The Latest IPO Stocks

A number of companies have filed with the SEC for upcoming IPOs. These pre-IPO stocks include some interesting prospects, including Moderna and Virgin Trains USA.

Moderna

Moderna is a biotech company that is less than 10 years old, and was founded in 2011. It filed an updated registration with the SEC on 28 November 2018, and is aiming to raise in the region of $500 million with its IPO, which would be the largest biotech offering ever.

A curious twist to the proceedings is that the company has no products on the market yet, though it does have some medicines, including a cancer vaccine in collaboration with Merck, at the 'in-human' dosing stage. Alongside this, Moderna has already raised billions of dollars via private funds. The company works in the field of MRNA therapeutics, which proposes using messenger RNA to instruct cells to produce proteins to fight disease. Aptly enough, the company wants to be listed with the ticker MRNA.

Virgin Trains USA

Virgin Trains USA, which operates a rail system in Florida, filed with the SEC on 16 November 2018, and proposes floating on the NASDAQ under the symbol VTUS, with a maximum aggregate offering price of $100 million.

Companies Going Public in the Future

There are a number of expected upcoming IPOs that are highly anticipated, featuring well-known tech stocks with potentially huge valuations. Let's look at three of the hottest names that may float in 2019.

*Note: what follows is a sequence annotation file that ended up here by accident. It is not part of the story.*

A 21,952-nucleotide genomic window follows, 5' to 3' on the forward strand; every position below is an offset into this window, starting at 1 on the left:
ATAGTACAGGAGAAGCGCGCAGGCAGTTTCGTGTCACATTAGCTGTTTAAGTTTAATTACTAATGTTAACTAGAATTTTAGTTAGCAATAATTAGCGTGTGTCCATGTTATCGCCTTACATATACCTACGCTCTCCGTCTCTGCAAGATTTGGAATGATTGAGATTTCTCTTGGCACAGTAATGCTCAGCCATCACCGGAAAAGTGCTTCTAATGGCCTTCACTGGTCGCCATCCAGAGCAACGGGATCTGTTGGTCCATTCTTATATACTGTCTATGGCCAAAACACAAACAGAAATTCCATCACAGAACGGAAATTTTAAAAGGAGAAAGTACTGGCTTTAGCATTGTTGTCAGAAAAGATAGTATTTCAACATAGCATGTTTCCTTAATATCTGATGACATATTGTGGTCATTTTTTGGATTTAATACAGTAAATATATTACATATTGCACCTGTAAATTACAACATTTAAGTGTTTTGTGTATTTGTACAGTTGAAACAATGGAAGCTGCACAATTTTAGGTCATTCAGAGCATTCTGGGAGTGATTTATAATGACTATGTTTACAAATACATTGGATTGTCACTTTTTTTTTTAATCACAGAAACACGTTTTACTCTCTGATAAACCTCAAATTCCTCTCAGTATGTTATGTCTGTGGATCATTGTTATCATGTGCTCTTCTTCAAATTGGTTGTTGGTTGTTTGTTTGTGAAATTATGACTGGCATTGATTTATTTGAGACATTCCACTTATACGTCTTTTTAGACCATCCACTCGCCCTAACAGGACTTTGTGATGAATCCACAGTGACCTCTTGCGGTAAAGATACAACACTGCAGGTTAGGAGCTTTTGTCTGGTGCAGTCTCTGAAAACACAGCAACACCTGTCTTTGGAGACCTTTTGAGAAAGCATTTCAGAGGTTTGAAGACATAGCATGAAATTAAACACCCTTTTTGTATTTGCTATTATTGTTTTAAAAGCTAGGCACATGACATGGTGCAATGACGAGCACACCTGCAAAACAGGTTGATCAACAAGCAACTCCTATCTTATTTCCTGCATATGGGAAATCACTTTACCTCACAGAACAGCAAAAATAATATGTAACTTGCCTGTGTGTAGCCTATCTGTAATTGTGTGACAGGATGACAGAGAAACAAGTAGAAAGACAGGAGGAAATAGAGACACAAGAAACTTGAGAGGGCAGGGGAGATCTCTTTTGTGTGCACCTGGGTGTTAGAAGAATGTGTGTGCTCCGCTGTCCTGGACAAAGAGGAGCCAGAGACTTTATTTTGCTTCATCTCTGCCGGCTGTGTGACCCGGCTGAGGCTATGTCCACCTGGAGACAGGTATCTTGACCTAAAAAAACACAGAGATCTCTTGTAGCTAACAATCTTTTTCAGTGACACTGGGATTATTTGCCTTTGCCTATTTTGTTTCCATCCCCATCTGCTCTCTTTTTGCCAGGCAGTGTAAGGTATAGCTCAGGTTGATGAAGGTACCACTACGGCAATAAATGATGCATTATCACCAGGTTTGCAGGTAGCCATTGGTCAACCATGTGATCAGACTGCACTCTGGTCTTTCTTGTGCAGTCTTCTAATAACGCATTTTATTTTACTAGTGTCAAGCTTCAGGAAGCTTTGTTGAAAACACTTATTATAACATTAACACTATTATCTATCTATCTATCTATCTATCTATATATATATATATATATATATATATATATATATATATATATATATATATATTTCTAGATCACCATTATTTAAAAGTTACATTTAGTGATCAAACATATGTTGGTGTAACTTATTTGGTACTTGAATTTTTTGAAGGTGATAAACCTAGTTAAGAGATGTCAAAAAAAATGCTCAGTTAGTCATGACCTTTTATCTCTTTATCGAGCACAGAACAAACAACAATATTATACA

Uber

CEO Dara Khosrowshahi, the former chief of Expedia, took over the reigns at Uber in the summer of 2017 and has identified the second half of 2019 as a target for an IPO. The Wall Street Journal reported in October 2018 that the value of such a flotation could be as high as $120 billion, based on underwriting proposals from Goldman Sachs and Morgan Stanley. Research suggests that Uber holds more than 60% of the US rideshare market.

Lyft

When we talk about Uber, it's natural to talk about its rival Lyft as well, as the two companies have been fighting for market share in this relatively new field for several years now. While Uber operates in a large number of countries across the globe, Lyft currently operates solely in US and Canada. Estimates gauge Lyft is currently holding around 32% of the US rideshare market.